The stirrup, generally designated by the reference numeral I6, is generally of U-shape and includes two substantially parallel upwardly extending branches I1 and I8 joined together at their lower ends by the integrally formed bottom piece or connector l9 which is applied directly to the shoe bottom on the external face of the outersole, just rearwardly of the breast line 20, of the heel 2|. The stirrup is made out of flat steel stock and in this instance is provided With a forward extension 22 of triangular shape spaced equally from the heel breast corners and terminating at a point on the medial line of the shoe bottom somewhat forwardly of the heel breast line.
The stirrup is secured on the shoe by rivets 23, in this instance three rivets being shown, two of which are spaced transversely of the shoe along the center line of the stirrup, the third being at the forward end of the extension 22. The rivets 23 are provided with flat heads and pass downwardly through the inner sole [5, the plate 24 (to be hereinafter fully described), the outersole I l and the stirrup I6, the outer ends of the rivets being upset to secure the whole rigidly and tightly together. The heel 25 is recessed to fit over the stirrup and is secured in the shoe in usual manner.
The plate 24 replaces the usual shank stiffener and is preferably made of relatively hard steel, in practice as hard as may be conveniently drilled for the rivets 23, and extends lengthwise of the shoe from the ball line 26 to the inturned lower edge of the upper at the back of the heel, as at 21, and transversely of the shoe right up to the seam line or lip 28 of the inner sole I5, the
inturned portions of the upper and tacks at theheel being kept as far back as possible in maintaining good shoe making and the plate extending at the heel to the edges of the upper. Forwardly of the plate 24 the usual cork or other filler 29 is used but rearwardly of the ball line the use of the filler is avoided, the plate in itself acting as a filler.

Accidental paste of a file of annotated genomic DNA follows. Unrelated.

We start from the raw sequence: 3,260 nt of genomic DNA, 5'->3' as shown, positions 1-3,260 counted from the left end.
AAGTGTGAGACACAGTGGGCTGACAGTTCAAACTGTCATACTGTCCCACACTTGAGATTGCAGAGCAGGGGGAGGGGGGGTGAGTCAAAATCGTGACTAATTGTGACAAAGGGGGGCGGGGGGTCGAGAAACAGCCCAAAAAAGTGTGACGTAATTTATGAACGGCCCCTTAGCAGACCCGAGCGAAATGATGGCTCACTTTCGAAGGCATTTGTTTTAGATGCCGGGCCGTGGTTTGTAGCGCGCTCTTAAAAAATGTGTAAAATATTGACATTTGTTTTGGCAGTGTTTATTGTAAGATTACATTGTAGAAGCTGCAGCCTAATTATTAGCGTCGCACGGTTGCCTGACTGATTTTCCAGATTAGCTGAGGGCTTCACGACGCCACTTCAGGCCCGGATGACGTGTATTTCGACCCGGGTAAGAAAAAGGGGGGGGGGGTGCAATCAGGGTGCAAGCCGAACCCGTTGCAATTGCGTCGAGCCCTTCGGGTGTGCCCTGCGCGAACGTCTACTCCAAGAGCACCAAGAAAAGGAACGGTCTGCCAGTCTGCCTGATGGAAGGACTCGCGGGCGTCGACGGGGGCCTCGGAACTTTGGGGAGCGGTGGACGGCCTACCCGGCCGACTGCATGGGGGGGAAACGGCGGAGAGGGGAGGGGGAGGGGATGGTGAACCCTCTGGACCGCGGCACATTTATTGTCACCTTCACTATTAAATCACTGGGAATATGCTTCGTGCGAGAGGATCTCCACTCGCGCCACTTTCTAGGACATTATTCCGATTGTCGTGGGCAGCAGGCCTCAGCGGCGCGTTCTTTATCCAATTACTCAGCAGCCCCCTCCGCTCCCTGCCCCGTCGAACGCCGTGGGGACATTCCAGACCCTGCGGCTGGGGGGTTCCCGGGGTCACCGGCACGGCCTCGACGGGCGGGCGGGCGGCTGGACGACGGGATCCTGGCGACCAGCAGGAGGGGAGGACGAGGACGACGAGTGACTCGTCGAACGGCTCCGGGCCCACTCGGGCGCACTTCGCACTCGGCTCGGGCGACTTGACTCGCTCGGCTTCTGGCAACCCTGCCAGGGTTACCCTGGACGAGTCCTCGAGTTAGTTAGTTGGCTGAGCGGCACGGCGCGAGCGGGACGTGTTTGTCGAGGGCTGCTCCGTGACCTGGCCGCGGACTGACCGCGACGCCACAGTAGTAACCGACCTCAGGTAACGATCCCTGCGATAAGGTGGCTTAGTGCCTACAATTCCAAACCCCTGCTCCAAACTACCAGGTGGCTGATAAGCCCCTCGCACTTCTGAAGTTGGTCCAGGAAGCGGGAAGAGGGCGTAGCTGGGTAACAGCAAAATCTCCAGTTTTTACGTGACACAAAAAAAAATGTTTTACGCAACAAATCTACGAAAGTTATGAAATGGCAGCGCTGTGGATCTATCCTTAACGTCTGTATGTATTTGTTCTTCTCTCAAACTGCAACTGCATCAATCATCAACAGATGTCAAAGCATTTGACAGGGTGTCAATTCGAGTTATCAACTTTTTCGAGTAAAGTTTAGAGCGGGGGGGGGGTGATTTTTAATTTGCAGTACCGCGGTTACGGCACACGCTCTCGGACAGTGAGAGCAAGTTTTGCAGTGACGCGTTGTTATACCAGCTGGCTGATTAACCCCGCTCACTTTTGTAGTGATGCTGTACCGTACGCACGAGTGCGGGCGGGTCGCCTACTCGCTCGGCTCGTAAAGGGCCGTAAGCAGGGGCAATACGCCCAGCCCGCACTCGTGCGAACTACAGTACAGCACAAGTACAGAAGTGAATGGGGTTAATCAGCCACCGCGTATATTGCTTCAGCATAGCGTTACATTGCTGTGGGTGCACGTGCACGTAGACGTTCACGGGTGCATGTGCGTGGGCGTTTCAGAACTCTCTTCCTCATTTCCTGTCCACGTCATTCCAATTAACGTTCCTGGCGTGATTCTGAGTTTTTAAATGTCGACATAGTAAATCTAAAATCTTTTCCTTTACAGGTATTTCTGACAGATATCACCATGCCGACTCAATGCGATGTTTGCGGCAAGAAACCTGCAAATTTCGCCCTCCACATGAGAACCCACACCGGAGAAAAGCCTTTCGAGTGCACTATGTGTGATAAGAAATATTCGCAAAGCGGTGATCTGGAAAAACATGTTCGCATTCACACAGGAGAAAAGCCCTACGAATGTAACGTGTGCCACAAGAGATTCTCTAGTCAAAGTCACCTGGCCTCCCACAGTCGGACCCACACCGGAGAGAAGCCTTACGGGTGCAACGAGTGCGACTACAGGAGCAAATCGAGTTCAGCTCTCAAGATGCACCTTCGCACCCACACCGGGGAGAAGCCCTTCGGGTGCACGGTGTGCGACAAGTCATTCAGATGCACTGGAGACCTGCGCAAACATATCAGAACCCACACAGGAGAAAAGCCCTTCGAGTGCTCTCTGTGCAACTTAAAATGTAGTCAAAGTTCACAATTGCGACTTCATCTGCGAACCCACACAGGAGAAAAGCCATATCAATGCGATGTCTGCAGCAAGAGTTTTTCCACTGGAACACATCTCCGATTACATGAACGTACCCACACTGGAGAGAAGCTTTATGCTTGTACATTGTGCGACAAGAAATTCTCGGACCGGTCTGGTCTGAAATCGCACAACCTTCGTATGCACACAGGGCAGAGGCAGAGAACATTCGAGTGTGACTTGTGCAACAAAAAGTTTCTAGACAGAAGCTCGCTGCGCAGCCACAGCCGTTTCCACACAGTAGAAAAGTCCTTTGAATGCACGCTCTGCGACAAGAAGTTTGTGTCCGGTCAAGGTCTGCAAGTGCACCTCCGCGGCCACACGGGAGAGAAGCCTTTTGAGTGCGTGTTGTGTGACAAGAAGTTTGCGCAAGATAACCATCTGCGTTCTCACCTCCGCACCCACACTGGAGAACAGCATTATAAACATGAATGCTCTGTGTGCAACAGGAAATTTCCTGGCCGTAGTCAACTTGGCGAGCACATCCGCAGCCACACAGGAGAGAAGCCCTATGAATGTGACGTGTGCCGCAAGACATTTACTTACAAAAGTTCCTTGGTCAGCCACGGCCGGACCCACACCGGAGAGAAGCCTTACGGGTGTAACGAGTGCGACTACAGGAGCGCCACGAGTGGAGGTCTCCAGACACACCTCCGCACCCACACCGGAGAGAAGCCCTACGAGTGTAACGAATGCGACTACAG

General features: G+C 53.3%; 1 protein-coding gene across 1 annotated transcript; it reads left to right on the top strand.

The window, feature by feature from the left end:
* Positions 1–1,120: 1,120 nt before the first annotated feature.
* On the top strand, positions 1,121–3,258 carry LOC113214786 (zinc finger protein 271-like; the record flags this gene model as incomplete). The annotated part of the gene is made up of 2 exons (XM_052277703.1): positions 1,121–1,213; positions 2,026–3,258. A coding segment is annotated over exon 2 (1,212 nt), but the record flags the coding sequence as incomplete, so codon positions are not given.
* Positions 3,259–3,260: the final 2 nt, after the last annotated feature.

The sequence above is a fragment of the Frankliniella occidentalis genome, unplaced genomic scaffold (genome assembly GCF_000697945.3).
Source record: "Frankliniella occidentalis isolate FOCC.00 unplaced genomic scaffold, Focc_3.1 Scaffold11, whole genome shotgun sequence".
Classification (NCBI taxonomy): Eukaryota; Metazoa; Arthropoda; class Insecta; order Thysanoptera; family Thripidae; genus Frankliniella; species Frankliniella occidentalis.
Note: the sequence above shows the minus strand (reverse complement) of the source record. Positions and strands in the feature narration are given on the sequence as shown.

It will be noted that the plate 24 is rigidly clamped between the inner and outer soles, by the rivets 23 and the stirrup l6, and as the plate extends transversely and longitudinally over a wide area of the shoe bottom a considerable degree of lateral, as well as longitudinal, stability is effected, with the result that lateral motion or other motion of the shoe bottom with respect to the stirrup is prevented. Not only is greater rigidity of construction thus effected but inasmuch as the use of an internal plate is avoided it is possible to cement or otherwise attach a cork cushion 30 to the inner sole and a leather sock lining 3| may be cemented on top of the cushion without danger that either may become detached, the small area occupied by the heads of the rivets being insufiicient to interfere with the attachment directly to the inner sole. 1
Inasmuch as the plate 24 extends transversely of the shoe into close proximity to the point where the outer sole is attached to the inner sole, it will be apparent that the same becomes substantially an integral part of the shoe structure and is held rigidly against relative movement. The use of the extension 22 enables us to secure the stirrup to the bottom of the shoe at greatly spaced points without unduly adding to the weight of the stirrup.
We do not show herein the braces which are attached to the stirrup nor the straps which are attached to the braces, as these may be of any usual or preferred type. It will be noted that the upper ends of the stirrup are bored at 32 to receive the rivets or other means which attach the braces to the stirrup for relative pivotal movement.
While we have shown and described a preferred embodiment of our invention it is to be understood that the same is not to be limited to the precise details shown but is capable of modification and variation within the spirit of the invention and the scope of the appended claim.
What we claim is:
A brace shoe of the Goodyear welt type having an upper and an outer sole extending to the heel end of the shoe, an inner sole, a welt, and a reenforcing metal plate disposed between the outer and inner sole and extending rearwardly from substantially the ball line of the shoe to at least beyond the midpoint of the heel thereof, said reenforcing plate extending transversely of the shoe substantially from the inseam on one side to substantially the inseam on the other side, said reenforcing plate comprising a onepiece hardened thin metal plate, a stirrup and fastening means extending through the inner sole, plate, outer sole and stirrup for securing the same rigidly together.
ISADORE SABEL. LAURIE S. MACDONALD.